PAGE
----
“Remember, never provide any security information, agree to take any action, or click on a link via a communication originated ‘from your bank’. If you need to take action on your account, either call them directly on their support line, or go directly to their website where you can be sure you are speaking directly to them,” he says.
What to do if you are a victim of an AI scam
Currently, much of the advice on what to do if you are a victim of a scam is the same, regardless of whether AI had a part to play or not. It’s vital to secure as much of your information as possible and report it to your bank as well as support services like Action Fraud.
If the scammer has gained access to your computer, online accounts or financial information, you must:
If you have received an email that you’re not quite sure about, forward it to the Suspicious Email Reporting Service (SERS): email@example.com
Likewise, suspicious text messages can be reported for free by forwarding them to 7726. Suspicious calls can also be sent to this number - simply text 7726 with the word ‘call’ followed by the suspicious number.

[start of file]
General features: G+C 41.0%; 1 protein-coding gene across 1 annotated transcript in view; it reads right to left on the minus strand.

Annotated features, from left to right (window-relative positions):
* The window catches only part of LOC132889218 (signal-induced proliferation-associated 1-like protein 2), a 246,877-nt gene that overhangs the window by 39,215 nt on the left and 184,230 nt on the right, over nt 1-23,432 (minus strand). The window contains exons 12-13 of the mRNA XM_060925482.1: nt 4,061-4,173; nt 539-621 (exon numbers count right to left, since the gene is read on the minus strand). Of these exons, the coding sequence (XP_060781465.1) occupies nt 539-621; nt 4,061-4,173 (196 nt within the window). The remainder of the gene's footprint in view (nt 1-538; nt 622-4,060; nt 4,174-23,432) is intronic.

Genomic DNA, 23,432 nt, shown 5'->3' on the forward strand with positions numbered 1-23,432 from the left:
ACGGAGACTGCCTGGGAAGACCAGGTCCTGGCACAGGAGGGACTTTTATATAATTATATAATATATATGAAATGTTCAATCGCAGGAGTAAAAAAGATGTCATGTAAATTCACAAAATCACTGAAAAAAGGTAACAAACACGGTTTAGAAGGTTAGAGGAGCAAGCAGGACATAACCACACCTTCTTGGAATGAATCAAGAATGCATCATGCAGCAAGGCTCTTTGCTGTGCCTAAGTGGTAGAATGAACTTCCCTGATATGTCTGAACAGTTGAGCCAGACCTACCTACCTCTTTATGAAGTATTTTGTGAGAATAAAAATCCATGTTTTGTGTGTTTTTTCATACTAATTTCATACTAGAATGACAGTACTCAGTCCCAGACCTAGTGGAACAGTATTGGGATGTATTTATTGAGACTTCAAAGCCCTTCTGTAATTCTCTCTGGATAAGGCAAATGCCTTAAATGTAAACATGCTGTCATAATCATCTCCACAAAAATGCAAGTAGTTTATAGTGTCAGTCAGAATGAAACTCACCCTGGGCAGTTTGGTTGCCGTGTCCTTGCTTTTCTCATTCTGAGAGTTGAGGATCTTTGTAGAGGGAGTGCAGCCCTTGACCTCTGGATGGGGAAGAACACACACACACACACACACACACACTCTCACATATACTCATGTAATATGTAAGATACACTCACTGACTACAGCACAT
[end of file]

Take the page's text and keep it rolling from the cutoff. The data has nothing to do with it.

For more guidance, visit the Action Fraud website.
Tom is a journalist and writer with an interest in sustainability, economic policy and pensions, looking into how personal finances can be used to make a positive impact.
He graduated from Goldsmiths, University of London, with a BA in journalism before moving to a financial content agency.
His work has appeared in titles Investment Week and Money Marketing, as well as social media copy for Reuters and Bloomberg in addition to corporate content for financial giants including Mercer, State Street Global Advisors and the PLSA. He has also written for the Financial Times Group.
When not working out of the Future’s Cardiff office, Tom can be found exploring the hills and coasts of South Wales but is sometimes east of the border supporting Bristol Rovers.